The winter months are often thought of as the most uninspiring time of year, with little growing in the ground, wet soil and muddy conditions, however I think that in some ways they can be the most exciting time of year. It is time to dig out the seed catalogues, read your notes on what grew well last year and what is probably not worth growing again. The ideal time to dream of sunnier weather and the first shoots of spring. I love putting together a whole year plan during January; a plan that includes exactly which varieties I am going to grow in the coming year and then a timeline for each one, from the first sowings (direct or otherwise), through planting out, harvesting and pruning. Included in the planning is any structures that need to be built, and the materials that need to be cut in order to make these. We are lucky that we have some fantastic areas of woodland around the site at River Cottage HQ, so there is plenty of opportunity to cut hazel poles and tops for beanpoles and pea sticks for the garden.
There is still plenty of outdoor work to do during the winter months so it is worth dashing out between the showers and doing some of the following tasks:
• Mulching – all of the beds will benefit from a good layer of compost being added to them during the winter months. This will replenish the nutrients in the soil and will also create a nice ground cover that should supress any weeds from germinating. Speaking of which…
• Weeding – weeds will slow down growth during the winter months but it still important to keep on top of them by regular weeding out of at least the larger ones in the beds. The less weed cover you can have through the winter means that you are then in a good position going in to spring as they can really creep up on you as the weather starts to warm up.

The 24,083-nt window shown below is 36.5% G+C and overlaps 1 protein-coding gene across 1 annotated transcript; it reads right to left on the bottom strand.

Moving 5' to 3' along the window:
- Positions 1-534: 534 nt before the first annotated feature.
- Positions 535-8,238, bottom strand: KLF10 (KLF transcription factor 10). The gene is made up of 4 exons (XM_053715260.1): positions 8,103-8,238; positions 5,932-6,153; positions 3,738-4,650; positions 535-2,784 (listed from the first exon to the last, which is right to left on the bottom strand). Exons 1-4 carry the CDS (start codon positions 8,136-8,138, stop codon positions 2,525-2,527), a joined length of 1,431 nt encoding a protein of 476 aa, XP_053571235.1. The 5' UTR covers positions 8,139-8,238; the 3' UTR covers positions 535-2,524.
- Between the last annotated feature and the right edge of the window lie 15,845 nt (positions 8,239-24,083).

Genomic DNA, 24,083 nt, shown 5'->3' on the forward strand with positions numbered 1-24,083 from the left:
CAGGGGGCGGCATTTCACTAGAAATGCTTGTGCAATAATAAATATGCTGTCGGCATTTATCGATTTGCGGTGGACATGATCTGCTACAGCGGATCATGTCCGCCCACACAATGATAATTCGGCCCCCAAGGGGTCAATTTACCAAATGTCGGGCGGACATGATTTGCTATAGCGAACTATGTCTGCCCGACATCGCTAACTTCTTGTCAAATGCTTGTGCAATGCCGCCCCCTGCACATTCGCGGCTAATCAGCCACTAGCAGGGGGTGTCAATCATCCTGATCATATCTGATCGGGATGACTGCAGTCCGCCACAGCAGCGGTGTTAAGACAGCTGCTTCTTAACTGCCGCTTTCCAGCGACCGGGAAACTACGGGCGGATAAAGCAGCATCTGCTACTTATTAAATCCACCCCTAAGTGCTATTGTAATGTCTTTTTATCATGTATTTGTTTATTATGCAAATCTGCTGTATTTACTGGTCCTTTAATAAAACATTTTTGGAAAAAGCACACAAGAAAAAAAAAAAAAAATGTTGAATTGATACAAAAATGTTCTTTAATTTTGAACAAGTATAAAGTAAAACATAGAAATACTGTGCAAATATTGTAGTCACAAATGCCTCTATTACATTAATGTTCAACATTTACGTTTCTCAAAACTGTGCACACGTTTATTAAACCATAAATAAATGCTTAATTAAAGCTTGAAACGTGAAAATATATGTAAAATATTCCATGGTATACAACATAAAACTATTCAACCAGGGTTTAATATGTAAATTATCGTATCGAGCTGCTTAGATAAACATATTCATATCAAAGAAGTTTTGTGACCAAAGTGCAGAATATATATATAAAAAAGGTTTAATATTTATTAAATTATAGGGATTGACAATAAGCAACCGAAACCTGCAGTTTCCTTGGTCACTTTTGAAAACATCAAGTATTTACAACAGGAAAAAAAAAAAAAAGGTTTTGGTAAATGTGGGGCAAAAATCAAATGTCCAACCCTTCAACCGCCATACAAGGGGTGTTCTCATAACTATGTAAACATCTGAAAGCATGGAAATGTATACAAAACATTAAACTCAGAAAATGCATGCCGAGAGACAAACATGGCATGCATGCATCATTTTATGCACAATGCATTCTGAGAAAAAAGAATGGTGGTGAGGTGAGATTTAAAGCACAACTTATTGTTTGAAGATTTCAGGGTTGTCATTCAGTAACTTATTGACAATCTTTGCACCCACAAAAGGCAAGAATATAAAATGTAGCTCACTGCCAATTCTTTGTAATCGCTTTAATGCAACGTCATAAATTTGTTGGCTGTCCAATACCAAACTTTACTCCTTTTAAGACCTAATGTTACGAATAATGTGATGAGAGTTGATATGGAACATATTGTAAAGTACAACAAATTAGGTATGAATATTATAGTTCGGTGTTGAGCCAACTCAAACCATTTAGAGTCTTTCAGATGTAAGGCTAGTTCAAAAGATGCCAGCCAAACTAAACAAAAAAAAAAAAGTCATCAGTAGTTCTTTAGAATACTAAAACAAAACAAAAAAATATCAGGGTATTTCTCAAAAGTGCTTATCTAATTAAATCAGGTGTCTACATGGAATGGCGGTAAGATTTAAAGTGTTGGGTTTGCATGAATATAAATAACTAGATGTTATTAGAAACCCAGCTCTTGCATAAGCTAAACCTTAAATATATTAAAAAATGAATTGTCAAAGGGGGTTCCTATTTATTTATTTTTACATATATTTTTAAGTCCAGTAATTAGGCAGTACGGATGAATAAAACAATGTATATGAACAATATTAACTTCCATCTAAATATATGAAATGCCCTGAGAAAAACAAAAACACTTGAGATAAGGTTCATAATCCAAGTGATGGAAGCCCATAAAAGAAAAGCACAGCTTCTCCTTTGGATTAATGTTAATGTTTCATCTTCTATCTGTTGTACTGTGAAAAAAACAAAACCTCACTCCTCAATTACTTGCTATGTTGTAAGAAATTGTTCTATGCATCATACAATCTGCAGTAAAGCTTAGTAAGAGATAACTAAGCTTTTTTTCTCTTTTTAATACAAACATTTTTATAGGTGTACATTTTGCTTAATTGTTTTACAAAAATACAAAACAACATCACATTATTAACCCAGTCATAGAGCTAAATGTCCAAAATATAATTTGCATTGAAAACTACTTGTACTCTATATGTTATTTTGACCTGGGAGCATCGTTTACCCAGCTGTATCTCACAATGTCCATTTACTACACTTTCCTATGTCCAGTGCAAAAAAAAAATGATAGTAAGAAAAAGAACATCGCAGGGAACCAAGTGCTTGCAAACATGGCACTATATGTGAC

• Pruning – many types of fruit require a bit of pruning during the winter months when they are dormant. I find pruning is a really satisfying job that can transform an area of the garden and make it feel much more organised and tidy.
• Harvesting – there are some great winter staples in the garden at this time of year, just waiting for you to turn them in to delicious, warming winter dishes. Leeks, kale, cabbages, Jerusalem artichokes are just a few that can be found ready to harvest at this time of year, and if you are lucky like we are to have some indoor growing space, either in the form of a greenhouse or polytunnel, then your range of winter veg can expand even more – to salads, Florence fennel, herbs, spinach and the list goes on.
Happy planning everyone!